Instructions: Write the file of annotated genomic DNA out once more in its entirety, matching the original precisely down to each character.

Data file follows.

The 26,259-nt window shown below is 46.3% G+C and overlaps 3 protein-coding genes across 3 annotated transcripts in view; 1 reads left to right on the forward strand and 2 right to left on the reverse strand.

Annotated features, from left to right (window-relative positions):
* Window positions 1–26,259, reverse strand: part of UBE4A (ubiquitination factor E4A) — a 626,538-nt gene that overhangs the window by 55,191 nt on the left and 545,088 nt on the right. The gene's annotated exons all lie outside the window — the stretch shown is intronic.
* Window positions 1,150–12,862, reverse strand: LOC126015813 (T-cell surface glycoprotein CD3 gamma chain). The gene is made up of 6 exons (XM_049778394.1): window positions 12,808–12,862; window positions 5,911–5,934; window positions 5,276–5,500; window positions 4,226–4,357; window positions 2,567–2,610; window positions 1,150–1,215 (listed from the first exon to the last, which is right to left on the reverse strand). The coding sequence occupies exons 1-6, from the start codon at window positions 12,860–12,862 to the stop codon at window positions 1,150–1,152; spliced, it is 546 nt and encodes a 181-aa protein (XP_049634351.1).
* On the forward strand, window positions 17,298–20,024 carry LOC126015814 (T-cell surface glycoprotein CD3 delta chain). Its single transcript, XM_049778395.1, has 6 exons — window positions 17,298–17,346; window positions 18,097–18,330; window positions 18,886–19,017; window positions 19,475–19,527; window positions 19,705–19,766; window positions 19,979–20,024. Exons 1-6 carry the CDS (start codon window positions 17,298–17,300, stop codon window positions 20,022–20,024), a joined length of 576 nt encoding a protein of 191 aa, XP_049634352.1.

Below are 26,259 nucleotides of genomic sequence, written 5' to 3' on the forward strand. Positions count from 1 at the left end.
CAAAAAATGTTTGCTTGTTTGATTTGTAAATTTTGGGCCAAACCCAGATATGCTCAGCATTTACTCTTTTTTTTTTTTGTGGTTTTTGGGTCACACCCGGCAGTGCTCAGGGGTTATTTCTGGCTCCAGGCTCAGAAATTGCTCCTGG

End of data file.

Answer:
The 26,259-nt window shown below is 46.3% G+C and overlaps 3 protein-coding genes across 3 annotated transcripts in view; 1 reads left to right on the forward strand and 2 right to left on the reverse strand.

Annotated features, from left to right (window-relative positions):
* Window positions 1–26,259, reverse strand: part of UBE4A (ubiquitination factor E4A) — a 626,538-nt gene that overhangs the window by 55,191 nt on the left and 545,088 nt on the right. The gene's annotated exons all lie outside the window — the stretch shown is intronic.
* Window positions 1,150–12,862, reverse strand: LOC126015813 (T-cell surface glycoprotein CD3 gamma chain). The gene is made up of 6 exons (XM_049778394.1): window positions 12,808–12,862; window positions 5,911–5,934; window positions 5,276–5,500; window positions 4,226–4,357; window positions 2,567–2,610; window positions 1,150–1,215 (listed from the first exon to the last, which is right to left on the reverse strand). The coding sequence occupies exons 1-6, from the start codon at window positions 12,860–12,862 to the stop codon at window positions 1,150–1,152; spliced, it is 546 nt and encodes a 181-aa protein (XP_049634351.1).
* On the forward strand, window positions 17,298–20,024 carry LOC126015814 (T-cell surface glycoprotein CD3 delta chain). Its single transcript, XM_049778395.1, has 6 exons — window positions 17,298–17,346; window positions 18,097–18,330; window positions 18,886–19,017; window positions 19,475–19,527; window positions 19,705–19,766; window positions 19,979–20,024. Exons 1-6 carry the CDS (start codon window positions 17,298–17,300, stop codon window positions 20,022–20,024), a joined length of 576 nt encoding a protein of 191 aa, XP_049634352.1.

Below are 26,259 nucleotides of genomic sequence, written 5' to 3' on the forward strand. Positions count from 1 at the left end.
CAAAAAATGTTTGCTTGTTTGATTTGTAAATTTTGGGCCAAACCCAGATATGCTCAGCATTTACTCTTTTTTTTTTTTGTGGTTTTTGGGTCACACCCGGCAGTGCTCAGGGGTTATTTCTGGCTCCAGGCTCAGAAATTGCTCCTGG